In a historic makeover of the North American architectural coatings landscape, PPG Industries has purchased AkzoNobel's decorative paints business for $1.05 billion, the companies announced Friday (Dec. 14).
The acquisition immediately more than doubles PPG's North American architectural coatings presence and expands its company-owned store network on the continent to about 1,000 stores.
That will bring stiff competition for Cleveland-based Sherwin-Williams Co., which now has about 36% of the U.S. decorative paints market.
"The acquisition will immediately and substantially expand PPG’s distribution footprint in the North American architectural coatings industry," PPG reported in a Q&A about the transaction.
Before Friday's acquisition, PPG had 15% of that market; AkzoNobel, 13%, according to analysts.
The transaction includes prominent brands Glidden, Flood, Liquid Nails, Sico and CIL. PPG also will license Dulux and Devoe architectural coatings and Sikkens architectural wood products. AkzoNobel's North American Decorative Paints business had revenues of $1.5 billion in 2011, about 7 percent of the company's total annual revenue.
Boards of directors of both companies have approved the deal, which is expected to close early in the second quarter of 2013, subject to regulatory approvals, PPG announced.
AkzoNobel said in a statement that it had decided to "divest" the decorative paints business "following a successful four-year turnaround."
"AkzoNobel has made the strategic choice to focus its Decorative Paints Business Area on key markets in Europe and its strong positions in high-growth regions," the company said.
PPG chairman and CEO Charles E. Bunch said the acquisition "continues the accelerated pace of our business portfolio transformation through further expansion of our coatings businesses."
PPG will license Dulux and Devoe architectural coatings and Sikkens wood products.
"It is also an attractive way to significantly increase our scale in the North American architectural paint market, which we anticipate will benefit from a prolonged construction market recovery.”
Ups and Downs
Worldwide, AkzoNobel is the largest paint and coatings company, but its fortunes have been on shaky ground for more than a year.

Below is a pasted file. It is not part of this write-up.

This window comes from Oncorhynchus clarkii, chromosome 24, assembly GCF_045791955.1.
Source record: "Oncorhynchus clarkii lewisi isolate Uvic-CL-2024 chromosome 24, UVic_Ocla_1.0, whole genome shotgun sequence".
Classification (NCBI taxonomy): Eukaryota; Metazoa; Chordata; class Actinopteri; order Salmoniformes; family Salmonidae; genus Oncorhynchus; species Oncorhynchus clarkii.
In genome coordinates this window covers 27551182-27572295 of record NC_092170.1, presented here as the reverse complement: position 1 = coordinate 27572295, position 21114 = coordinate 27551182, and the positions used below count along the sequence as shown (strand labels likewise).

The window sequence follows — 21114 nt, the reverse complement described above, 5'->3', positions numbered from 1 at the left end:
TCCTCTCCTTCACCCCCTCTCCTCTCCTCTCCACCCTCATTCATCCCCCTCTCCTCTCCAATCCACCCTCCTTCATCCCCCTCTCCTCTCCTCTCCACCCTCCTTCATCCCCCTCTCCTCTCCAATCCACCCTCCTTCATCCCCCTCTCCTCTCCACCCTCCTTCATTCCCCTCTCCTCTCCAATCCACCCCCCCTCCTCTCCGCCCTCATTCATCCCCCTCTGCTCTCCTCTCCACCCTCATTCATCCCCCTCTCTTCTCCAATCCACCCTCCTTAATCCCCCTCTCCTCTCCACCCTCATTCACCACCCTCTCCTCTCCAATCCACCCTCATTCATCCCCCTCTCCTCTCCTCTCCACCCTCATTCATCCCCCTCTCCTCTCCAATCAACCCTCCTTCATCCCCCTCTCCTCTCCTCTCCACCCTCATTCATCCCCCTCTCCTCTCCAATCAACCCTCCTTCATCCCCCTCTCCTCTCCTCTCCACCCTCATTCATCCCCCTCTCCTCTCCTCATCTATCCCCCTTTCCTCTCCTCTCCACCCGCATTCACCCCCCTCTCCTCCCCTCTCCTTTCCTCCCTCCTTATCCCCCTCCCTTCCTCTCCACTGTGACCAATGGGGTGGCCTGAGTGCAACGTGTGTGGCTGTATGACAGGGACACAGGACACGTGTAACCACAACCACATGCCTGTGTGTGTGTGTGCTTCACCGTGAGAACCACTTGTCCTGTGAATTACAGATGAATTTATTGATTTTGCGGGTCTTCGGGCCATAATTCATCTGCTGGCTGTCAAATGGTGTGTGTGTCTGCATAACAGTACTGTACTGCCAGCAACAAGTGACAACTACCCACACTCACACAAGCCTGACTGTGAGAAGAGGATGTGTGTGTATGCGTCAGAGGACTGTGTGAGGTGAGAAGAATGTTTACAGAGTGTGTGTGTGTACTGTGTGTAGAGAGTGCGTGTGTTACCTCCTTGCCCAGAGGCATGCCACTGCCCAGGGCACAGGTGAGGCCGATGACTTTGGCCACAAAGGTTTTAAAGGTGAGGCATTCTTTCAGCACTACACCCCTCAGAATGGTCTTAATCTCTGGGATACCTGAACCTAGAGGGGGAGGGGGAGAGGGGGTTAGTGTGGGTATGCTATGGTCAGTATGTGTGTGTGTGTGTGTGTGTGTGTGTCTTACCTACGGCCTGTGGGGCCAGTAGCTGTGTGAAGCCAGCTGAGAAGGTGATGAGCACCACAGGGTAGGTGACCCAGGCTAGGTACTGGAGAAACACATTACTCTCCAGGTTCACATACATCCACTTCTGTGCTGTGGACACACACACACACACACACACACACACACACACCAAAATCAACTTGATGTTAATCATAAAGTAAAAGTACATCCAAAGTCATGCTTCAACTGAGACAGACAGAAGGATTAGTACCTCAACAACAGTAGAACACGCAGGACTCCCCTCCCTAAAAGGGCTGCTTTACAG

Most notably and most recently, the company reported a $3.1 billion loss in the third quarter, due largely to a massive impairment charge in its Decorative Paints sector. The company also ended fiscal year 2011 on a low note.
AkzoNobel's leadership has also been on uncertain footing this year, with new CEO Ton Büchner succeeding longtime helmsman Hans Wijers in April, then abruptly announcing a medical leave in September.
The leave was originally ascribed to "fatigue" and was supposed to be brief, but it was later lengthened and the company announced that Büchner was being treated for an undisclosed condition. Büchner returned to his post only 10 days ago.
Meanwhile, PPG has been growing steadily stronger in its No. 2 global position, completing a banner year in 2011, racking up a series of record quarterly earnings in 2012, and recently shoring up its future pigment security through a major titanium dioxide licensing deal with China-based Henan Billions Chemicals Co. Ltd.
The acquisition includes all AkzoNobel North American architectural coatings manufacturing and distribution facilities, paint stores, product lines and employees related to the production, sale and distribution of architectural coatings in the United States, Canada and the Caribbean, PPG said.
Bunch said the deal:
“Notably expands our customer reach in all three major North American architectural paint distribution channels”;
"Complements PPG's national home center strategy by extending our branded paint product offerings to more than 8,000 retail outlets”; and
"Enhances our already strong presence in the independent paint dealer channel.”
Büchner called the agreement "a good outcome for all stakeholders."
AkzoNobel executives were all smiles last year in announcing that Ton Büchner (far left) would succeed Hans Wijers, but the company has struggled since then. PPG chairman and CEO Charles E. Bunch, meanwhile, has overseen a year of growth and record earnings.
"Over the past four years, the team has done a great job in turning the North American Decorative Paints business around," he said. "I am pleased that we have found a respected company to take over the business.”
Immediate $60M Improvement
PPG anticipates an immediate, and significant, financial bounce from the deal, said Bunch.
"We expect to achieve significantly improved net operating earnings of about $160 million for the acquired business over a three-year period, including a $60 million improvement immediately upon closing and a total of $90 million by the end of the first year,” he said.
The $60 million figure includes costs that PPG will not incur due to defined benefit pension expense, amortization expense relating to prior AkzoNobel acquisitions, and various administrative costs that will not transfer to PPG.
The expected savings of $30 million by the end of the first year will stem from "cost synergies" as the company streamlines administration, distribution and manufacturing.
Also Friday, PPG annnounced that it would restart its stock buyback program once it completes the sale of its commodity chemicals business early next year.
Said Bunch: “The acquisition of the AkzoNobel North American architectural coatings business and planned share repurchases are both consistent with PPG’s long-standing heritage of growing our earnings and returning additional cash to our shareholders."